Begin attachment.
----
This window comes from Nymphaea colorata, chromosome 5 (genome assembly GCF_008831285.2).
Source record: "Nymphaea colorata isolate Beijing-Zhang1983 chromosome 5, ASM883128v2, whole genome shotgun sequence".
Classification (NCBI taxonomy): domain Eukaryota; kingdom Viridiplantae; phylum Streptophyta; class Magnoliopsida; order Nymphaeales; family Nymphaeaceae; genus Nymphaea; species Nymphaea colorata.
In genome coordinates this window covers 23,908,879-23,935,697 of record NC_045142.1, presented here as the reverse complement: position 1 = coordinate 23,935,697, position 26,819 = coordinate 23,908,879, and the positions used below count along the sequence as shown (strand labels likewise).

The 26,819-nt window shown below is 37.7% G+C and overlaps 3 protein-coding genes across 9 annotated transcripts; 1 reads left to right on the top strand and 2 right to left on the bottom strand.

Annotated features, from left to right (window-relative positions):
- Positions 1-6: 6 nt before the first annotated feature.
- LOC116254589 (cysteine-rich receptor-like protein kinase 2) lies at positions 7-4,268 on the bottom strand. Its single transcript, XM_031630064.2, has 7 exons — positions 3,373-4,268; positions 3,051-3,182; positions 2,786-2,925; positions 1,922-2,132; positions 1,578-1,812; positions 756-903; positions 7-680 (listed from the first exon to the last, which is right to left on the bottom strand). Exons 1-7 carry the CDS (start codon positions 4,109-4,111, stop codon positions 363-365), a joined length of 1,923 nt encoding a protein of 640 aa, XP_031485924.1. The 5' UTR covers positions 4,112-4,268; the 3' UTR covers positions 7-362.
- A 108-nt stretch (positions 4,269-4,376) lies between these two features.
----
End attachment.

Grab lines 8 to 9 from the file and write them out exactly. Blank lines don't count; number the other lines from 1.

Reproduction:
- LOC116254589 (cysteine-rich receptor-like protein kinase 2) lies at positions 7-4,268 on the bottom strand. Its single transcript, XM_031630064.2, has 7 exons — positions 3,373-4,268; positions 3,051-3,182; positions 2,786-2,925; positions 1,922-2,132; positions 1,578-1,812; positions 756-903; positions 7-680 (listed from the first exon to the last, which is right to left on the bottom strand). Exons 1-7 carry the CDS (start codon positions 4,109-4,111, stop codon positions 363-365), a joined length of 1,923 nt encoding a protein of 640 aa, XP_031485924.1. The 5' UTR covers positions 4,112-4,268; the 3' UTR covers positions 7-362.
- A 108-nt stretch (positions 4,269-4,376) lies between these two features.